Let’s revisit Erectile Dysfunction


Erectile dysfunction (ED) is an inability to maintain a penile erection firm enough to have satisfactory sex. Some men may completely fail to get an erection to have penetrative sex, and others may get an erection but struggle to maintain it for long enough. 

ED is a relatively common problem, and its prevalence increases with aging, as it commonly occurs secondary to chronic ailments. However, men, especially in Asian countries, are reluctant to seek treatment as they fear being called impotent.  

Studies show that ED is a relatively common problem. For example, population-based surveys in Malaysia show that about 16% of men above the age of 40 have moderate to severe ED. However, the prevalence of ED rises to 40% if doctors take mild ED into consideration. That is a significant number, and these numbers continually rise with aging. 

ED and male anatomy 

Some discussion of the male anatomy is essential when understanding ED. Penis mainly contains of corpora cavernous and corpus spongiosum. Both of these tissues are highly spongy and are highly porous. 

During sexual arousal, these spongy tissues get filled with blood, which results in a hard erection. It is almost like an inflated balloon. Thus, the male penis is well-supplied with blood vessels. This flow of blood to penile tissues starts with sexual arousal or excitement. 

It means that ED is mainly due to low sexual desire (psychogenic) or poor rush of blood into the spongy tissues (vascular).  

Low testosterone may indeed reduce libido. However, in most men, ED is mainly an indication of worsening vascular health. This is vital to understand, as it means that improving vascular health through physical and physiotherapy may help in ED.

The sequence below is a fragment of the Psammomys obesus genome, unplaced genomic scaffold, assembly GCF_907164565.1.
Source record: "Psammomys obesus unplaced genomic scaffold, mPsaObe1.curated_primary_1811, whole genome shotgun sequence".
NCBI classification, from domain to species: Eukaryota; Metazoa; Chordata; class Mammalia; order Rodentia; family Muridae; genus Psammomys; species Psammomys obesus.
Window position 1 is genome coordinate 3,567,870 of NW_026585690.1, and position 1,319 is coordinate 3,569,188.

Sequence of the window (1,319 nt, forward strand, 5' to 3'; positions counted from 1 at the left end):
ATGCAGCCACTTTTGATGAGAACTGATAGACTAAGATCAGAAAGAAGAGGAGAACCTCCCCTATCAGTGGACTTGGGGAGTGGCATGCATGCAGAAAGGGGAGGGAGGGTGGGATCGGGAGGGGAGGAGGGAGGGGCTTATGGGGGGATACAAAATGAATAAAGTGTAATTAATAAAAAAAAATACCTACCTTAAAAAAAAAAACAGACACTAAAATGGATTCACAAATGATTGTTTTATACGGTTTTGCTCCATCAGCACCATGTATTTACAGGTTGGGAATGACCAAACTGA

Symptoms of ED 

its more than just failing to have sex 

Everyone knows that if there is trouble getting an erection, or reduced sexual desire, it might be ED. There could be specific other issues like difficulty maintaining an erection, delayed ejaculation, etc.  

However, now new studies show that it is unwise to see ED as an isolated disease condition. Generally, a person living with ED would have other signs and symptoms. ED is mostly secondary. Moreover, it could be a first presenting sign of other grave illnesses in many cases. 

It is now clear that ED causes not only a decline in sexual life but also self-esteem. Therefore, it considerably increases the risk of mental health issues. However, the relationship of ED with mental health issues is dual-sided. ED may cause stress, anxiety, and depression, and anxiety or depression may make ED worse. 

Causes of ED 

Here are some of the common causes of ED: 

  • Psychological– It is pretty complicated; for some, it could be the stress of a job, anxiety, or depression, while others may be merely worried about sexual performance. In some cases, there could be more severe mental disorders, too. 
  • Chronic ailments are the leading cause of ED, as most middle-aged men live with one or another chronic ailment like heart disease, diabetes, obesity, neurological conditions, and much more. 
  • Hormonal decline– unlike common belief, it is among the less relevant causes. It is true that there is a constant decline in testosterone levels with aging. Nonetheless, most men have adequate testosterone levels to maintain sexual function. That is why ED is rarely treated with testosterone replacement therapy. 
  • Wrong lifestyle choices– it is also among the significant causes. A sedentary lifestyle, wrong dietary choices, lack of physical activity, and, more importantly, alcohol or other substance abuse are some of the significant causes of ED. 

To conclude, ED is a complex and multidimensional illness, and one should seek treatment for the condition. Although it is not life-threatening, it may indicate falling health. Popping up pills like Viagra is a temporary solution and not a treatment. Only a medical specialist can help gain better health and get rid of the condition. 

Along with medications, ED is better managed through lifestyle interventions, physical therapy, physiotherapy, etc. Physiotherapy, like the use of extracorporeal shock wave therapy (ESWT), is one of the emerging new treatments for the condition. 

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